Successful organisations also need adaptive leadership teams. Leadership at the top is now a team effort. Top teams must be more than just high performing. They need to adapt and thrive, regardless of the turbulence they face.
A BCG Strategy Institute study titled “The Value of Adaptive Advantage” (2010) shows that more-adaptive companies generate powerful economic and financial gains. These companies consistently outperform their industry peers during periods of volatility, and they sustain superior performance over time, whether it’s 5 years or 30 years. The results also show a strong correlation between a company’s adaptability index score and total shareholder return.
In future posts I will also explore what I believe are the key traits of adaptive leaders and adaptive leadership teams.
And last but certainly not least is the need for speed.
Agile is here and you had better be ready to manage the people side of rapid change. It is time to release your waterfall ways!
The only way to be truly responsive to constant change is to become more agile. (Note: I use agile with a small ‘a’).
Business demand means agile transformations and iterative implementations and organizations are now challenged with managing the people side of such fast-paced change.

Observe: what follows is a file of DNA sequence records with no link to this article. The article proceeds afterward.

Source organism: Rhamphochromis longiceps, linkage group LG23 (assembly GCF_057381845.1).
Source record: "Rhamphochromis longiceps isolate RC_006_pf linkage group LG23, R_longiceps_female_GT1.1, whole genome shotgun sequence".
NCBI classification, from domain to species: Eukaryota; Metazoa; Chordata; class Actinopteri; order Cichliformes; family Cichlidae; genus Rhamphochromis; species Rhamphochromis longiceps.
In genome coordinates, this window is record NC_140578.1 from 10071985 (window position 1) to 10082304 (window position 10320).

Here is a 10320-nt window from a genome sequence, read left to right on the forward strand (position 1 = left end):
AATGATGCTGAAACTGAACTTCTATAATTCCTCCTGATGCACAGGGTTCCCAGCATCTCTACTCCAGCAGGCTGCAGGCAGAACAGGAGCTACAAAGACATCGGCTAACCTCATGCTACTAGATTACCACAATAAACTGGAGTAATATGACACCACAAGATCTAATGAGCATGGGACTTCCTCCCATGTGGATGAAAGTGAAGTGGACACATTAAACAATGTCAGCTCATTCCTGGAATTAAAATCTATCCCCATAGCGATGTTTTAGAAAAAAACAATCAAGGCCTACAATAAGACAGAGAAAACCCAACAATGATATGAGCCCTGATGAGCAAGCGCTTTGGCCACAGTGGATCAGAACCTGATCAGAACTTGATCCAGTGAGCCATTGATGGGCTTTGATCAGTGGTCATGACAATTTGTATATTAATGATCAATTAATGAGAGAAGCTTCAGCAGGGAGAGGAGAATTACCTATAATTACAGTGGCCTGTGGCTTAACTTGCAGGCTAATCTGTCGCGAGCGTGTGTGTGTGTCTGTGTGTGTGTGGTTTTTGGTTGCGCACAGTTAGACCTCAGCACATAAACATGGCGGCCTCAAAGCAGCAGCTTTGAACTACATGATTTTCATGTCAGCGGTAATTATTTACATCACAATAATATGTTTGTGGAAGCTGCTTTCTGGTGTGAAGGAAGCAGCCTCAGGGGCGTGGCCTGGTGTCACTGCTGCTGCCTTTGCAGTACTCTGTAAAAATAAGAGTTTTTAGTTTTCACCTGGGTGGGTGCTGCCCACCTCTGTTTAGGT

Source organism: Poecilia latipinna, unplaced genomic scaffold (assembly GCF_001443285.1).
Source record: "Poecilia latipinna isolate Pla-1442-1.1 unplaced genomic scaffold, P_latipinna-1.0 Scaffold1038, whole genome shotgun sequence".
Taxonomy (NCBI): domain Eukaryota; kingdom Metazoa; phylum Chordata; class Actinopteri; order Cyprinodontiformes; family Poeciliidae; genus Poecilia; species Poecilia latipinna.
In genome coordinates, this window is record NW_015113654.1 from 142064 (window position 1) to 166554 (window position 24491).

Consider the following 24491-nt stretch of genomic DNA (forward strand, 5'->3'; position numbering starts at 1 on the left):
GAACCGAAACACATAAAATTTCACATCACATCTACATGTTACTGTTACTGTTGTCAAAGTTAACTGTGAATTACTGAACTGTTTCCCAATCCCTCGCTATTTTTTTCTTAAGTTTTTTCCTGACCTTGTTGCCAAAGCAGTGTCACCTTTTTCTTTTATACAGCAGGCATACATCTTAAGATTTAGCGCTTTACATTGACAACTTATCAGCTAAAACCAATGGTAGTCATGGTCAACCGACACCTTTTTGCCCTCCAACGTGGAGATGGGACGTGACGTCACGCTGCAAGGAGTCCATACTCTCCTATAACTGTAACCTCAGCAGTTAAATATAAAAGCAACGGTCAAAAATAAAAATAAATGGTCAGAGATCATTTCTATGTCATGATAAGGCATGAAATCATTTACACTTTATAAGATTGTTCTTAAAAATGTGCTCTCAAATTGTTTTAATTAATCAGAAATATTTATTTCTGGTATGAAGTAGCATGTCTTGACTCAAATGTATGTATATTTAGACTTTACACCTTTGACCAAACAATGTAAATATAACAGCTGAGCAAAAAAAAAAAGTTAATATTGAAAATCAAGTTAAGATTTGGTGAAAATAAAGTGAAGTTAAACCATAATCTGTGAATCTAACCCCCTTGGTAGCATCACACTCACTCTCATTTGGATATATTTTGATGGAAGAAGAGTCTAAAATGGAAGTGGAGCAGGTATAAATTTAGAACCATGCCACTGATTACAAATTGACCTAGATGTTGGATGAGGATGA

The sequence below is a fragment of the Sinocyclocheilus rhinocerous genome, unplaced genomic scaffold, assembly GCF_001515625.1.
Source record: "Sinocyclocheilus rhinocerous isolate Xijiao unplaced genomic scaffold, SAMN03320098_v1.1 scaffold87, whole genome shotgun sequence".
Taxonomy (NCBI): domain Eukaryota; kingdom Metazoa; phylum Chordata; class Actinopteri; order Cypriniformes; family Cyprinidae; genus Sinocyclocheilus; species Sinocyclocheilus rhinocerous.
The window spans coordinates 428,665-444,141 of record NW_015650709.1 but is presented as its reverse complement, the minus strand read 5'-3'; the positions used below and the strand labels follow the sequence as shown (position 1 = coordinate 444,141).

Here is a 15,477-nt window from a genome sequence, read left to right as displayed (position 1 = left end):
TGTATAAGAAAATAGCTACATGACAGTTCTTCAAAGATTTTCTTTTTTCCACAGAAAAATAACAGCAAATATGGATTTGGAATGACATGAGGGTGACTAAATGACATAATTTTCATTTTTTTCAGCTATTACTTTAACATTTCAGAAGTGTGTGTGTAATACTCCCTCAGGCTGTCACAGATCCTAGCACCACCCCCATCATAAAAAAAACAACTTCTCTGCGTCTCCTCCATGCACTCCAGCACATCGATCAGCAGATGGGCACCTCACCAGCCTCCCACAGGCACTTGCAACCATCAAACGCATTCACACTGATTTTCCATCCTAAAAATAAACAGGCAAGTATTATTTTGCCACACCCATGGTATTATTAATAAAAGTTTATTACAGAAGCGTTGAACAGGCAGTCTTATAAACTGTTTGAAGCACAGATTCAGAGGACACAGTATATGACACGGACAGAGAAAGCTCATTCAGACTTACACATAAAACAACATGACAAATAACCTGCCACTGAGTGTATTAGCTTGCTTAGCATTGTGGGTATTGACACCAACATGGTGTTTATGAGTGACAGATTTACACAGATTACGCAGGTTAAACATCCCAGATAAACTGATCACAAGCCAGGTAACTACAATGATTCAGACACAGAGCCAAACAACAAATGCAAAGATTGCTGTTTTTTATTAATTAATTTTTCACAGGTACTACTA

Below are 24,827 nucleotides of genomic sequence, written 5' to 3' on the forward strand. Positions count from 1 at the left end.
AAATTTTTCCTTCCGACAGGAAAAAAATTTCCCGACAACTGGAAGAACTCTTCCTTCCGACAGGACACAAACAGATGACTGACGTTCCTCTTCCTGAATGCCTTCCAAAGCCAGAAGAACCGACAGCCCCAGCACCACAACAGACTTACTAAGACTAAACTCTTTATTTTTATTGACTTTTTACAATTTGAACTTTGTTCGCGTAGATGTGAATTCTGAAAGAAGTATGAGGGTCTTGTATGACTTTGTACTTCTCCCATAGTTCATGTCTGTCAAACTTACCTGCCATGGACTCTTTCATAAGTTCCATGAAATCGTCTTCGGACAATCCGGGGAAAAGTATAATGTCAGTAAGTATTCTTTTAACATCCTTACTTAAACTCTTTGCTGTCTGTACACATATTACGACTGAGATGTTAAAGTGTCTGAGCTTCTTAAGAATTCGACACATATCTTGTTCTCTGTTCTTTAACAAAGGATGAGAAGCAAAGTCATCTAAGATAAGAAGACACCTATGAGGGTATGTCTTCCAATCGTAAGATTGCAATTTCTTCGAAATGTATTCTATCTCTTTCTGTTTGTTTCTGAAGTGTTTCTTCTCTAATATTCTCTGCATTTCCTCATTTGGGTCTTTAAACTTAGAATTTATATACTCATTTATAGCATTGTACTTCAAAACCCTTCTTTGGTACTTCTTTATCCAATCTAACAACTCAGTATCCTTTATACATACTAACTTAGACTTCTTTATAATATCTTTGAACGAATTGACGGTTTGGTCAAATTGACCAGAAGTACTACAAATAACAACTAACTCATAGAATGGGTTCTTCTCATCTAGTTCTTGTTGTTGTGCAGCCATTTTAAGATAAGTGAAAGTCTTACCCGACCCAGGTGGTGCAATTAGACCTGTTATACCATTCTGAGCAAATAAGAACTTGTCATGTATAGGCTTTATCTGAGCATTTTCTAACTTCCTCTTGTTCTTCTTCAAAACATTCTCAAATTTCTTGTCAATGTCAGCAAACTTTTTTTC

It’s not enough to rely on communications and training alone. Many existing change management models follow waterfall rather than agile practices.
The waterfall approach to change won’t work on an agile project because agile won’t know the end state until close to the release.
Organisational change management has to adapt to an agile world!
Organisational change management needs to align with agile practices in order to manage change during iterative development cycles. Challenges for organisational change are time, information and planning. None of which are as available as they used to be! Therefore it is important to build change along the way and keep pace with the sprint development schedule and evolving cadence.
Organisational change has to match the rhythm so that agile and organisation change become one.
This has been as sneak preview into the six areas I have been working on and in future posts I will provide the meat on the bones of what I have introduced here.
I know that organisations are currently talking about disruption, transformation, agility, innovation, delegation, permission and so on. I hear these words all the time. I also know that most organisations are struggling to determine where to start.
I have services underpinning all of these areas that can help, including workshops, training, coaching and mentoring. Just contact me for more information.
More posts on their way over the coming weeks and months exploring how we need to take a fresh and radical look at organisational change management, and the changes we need to make if we are to thrive.